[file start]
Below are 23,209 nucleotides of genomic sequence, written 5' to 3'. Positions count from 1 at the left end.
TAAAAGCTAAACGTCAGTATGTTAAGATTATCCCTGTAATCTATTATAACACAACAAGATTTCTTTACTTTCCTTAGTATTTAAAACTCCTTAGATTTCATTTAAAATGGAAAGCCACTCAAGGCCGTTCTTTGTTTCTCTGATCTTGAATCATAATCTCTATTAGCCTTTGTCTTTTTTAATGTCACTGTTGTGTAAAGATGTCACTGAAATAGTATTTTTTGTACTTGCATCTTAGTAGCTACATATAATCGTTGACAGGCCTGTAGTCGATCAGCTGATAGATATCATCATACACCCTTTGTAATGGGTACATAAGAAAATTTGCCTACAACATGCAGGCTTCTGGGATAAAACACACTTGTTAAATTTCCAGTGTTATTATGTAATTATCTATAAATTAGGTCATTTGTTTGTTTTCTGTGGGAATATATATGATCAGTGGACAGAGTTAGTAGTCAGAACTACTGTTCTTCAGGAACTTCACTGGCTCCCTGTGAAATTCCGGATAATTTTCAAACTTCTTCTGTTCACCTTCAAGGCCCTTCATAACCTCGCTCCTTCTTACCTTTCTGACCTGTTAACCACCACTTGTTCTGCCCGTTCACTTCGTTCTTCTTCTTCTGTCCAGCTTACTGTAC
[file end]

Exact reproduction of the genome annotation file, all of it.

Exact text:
Below are 23,209 nucleotides of genomic sequence, written 5' to 3'. Positions count from 1 at the left end.
TAAAAGCTAAACGTCAGTATGTTAAGATTATCCCTGTAATCTATTATAACACAACAAGATTTCTTTACTTTCCTTAGTATTTAAAACTCCTTAGATTTCATTTAAAATGGAAAGCCACTCAAGGCCGTTCTTTGTTTCTCTGATCTTGAATCATAATCTCTATTAGCCTTTGTCTTTTTTAATGTCACTGTTGTGTAAAGATGTCACTGAAATAGTATTTTTTGTACTTGCATCTTAGTAGCTACATATAATCGTTGACAGGCCTGTAGTCGATCAGCTGATAGATATCATCATACACCCTTTGTAATGGGTACATAAGAAAATTTGCCTACAACATGCAGGCTTCTGGGATAAAACACACTTGTTAAATTTCCAGTGTTATTATGTAATTATCTATAAATTAGGTCATTTGTTTGTTTTCTGTGGGAATATATATGATCAGTGGACAGAGTTAGTAGTCAGAACTACTGTTCTTCAGGAACTTCACTGGCTCCCTGTGAAATTCCGGATAATTTTCAAACTTCTTCTGTTCACCTTCAAGGCCCTTCATAACCTCGCTCCTTCTTACCTTTCTGACCTGTTAACCACCACTTGTTCTGCCCGTTCACTTCGTTCTTCTTCTTCTGTCCAGCTTACTGTAC